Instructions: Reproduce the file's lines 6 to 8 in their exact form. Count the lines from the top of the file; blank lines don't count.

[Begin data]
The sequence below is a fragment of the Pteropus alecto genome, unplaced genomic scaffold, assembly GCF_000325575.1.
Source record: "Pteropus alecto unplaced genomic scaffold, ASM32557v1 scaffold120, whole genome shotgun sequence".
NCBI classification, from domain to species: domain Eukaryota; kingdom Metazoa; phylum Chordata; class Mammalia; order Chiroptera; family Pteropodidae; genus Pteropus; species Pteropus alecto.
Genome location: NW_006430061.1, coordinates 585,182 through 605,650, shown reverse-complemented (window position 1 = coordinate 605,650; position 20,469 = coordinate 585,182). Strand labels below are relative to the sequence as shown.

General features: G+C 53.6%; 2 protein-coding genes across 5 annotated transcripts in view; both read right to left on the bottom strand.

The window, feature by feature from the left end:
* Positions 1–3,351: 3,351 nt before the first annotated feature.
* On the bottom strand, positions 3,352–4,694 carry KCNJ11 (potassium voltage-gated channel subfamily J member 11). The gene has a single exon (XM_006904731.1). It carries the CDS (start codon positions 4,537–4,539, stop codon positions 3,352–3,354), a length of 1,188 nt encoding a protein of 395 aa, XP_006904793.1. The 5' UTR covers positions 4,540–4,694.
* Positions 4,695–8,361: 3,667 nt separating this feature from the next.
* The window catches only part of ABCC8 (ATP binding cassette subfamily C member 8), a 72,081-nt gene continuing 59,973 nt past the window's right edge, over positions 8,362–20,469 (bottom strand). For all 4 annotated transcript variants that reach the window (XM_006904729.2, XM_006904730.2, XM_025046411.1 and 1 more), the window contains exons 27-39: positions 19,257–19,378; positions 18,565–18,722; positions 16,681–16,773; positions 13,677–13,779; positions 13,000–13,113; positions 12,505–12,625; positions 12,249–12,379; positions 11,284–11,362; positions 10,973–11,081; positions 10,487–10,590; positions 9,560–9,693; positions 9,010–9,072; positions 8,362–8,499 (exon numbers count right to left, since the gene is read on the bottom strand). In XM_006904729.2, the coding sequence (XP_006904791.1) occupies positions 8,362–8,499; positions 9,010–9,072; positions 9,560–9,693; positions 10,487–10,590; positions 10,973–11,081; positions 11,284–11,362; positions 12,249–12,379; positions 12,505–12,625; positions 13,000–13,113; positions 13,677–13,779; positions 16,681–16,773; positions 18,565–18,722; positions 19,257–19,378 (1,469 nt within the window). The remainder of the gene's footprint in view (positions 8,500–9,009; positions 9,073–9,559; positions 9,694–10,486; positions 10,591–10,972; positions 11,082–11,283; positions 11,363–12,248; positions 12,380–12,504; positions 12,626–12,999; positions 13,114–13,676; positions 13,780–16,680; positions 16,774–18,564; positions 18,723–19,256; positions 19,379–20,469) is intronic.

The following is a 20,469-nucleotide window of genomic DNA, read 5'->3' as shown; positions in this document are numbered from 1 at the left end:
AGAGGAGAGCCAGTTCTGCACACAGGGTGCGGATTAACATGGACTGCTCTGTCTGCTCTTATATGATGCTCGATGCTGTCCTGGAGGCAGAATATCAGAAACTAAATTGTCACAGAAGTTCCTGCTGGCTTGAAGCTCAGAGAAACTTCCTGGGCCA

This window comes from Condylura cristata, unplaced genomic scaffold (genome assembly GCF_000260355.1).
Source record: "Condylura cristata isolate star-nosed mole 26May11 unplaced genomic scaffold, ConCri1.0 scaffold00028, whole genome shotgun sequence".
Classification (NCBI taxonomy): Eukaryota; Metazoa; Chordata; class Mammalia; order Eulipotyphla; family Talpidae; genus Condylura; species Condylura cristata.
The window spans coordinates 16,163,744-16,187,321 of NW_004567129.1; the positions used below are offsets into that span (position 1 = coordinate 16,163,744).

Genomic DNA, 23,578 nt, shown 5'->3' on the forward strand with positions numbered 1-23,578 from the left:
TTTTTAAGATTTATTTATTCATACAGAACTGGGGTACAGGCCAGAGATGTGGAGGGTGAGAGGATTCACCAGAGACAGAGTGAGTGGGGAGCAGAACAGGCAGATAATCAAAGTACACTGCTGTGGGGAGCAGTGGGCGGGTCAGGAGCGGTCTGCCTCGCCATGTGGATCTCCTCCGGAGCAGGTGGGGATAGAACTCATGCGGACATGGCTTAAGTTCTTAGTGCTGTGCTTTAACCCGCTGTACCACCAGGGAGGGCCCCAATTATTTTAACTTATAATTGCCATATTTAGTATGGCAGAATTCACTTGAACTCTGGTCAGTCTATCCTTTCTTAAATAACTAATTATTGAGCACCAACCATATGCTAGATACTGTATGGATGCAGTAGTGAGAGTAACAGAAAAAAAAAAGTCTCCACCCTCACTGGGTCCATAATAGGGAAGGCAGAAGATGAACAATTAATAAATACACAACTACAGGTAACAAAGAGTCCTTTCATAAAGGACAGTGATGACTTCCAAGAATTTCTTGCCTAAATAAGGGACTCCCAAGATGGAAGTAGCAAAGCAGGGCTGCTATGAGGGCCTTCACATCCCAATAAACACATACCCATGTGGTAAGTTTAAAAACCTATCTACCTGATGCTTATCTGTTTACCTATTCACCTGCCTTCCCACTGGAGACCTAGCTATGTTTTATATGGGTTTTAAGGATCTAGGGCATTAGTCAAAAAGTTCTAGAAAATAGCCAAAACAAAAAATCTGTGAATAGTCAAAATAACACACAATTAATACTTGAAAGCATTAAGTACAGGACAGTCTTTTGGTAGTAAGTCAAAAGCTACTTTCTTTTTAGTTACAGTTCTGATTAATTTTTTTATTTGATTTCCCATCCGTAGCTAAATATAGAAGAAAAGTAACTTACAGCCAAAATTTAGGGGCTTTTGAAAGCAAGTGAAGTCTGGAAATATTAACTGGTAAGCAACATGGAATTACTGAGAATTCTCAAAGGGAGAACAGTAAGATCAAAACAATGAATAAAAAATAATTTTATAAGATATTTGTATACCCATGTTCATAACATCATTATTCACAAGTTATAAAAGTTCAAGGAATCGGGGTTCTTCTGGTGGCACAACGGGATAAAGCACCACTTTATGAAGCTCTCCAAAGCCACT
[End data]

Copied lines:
The window, feature by feature from the left end:
* Positions 1–3,351: 3,351 nt before the first annotated feature.
* On the bottom strand, positions 3,352–4,694 carry KCNJ11 (potassium voltage-gated channel subfamily J member 11). The gene has a single exon (XM_006904731.1). It carries the CDS (start codon positions 4,537–4,539, stop codon positions 3,352–3,354), a length of 1,188 nt encoding a protein of 395 aa, XP_006904793.1. The 5' UTR covers positions 4,540–4,694.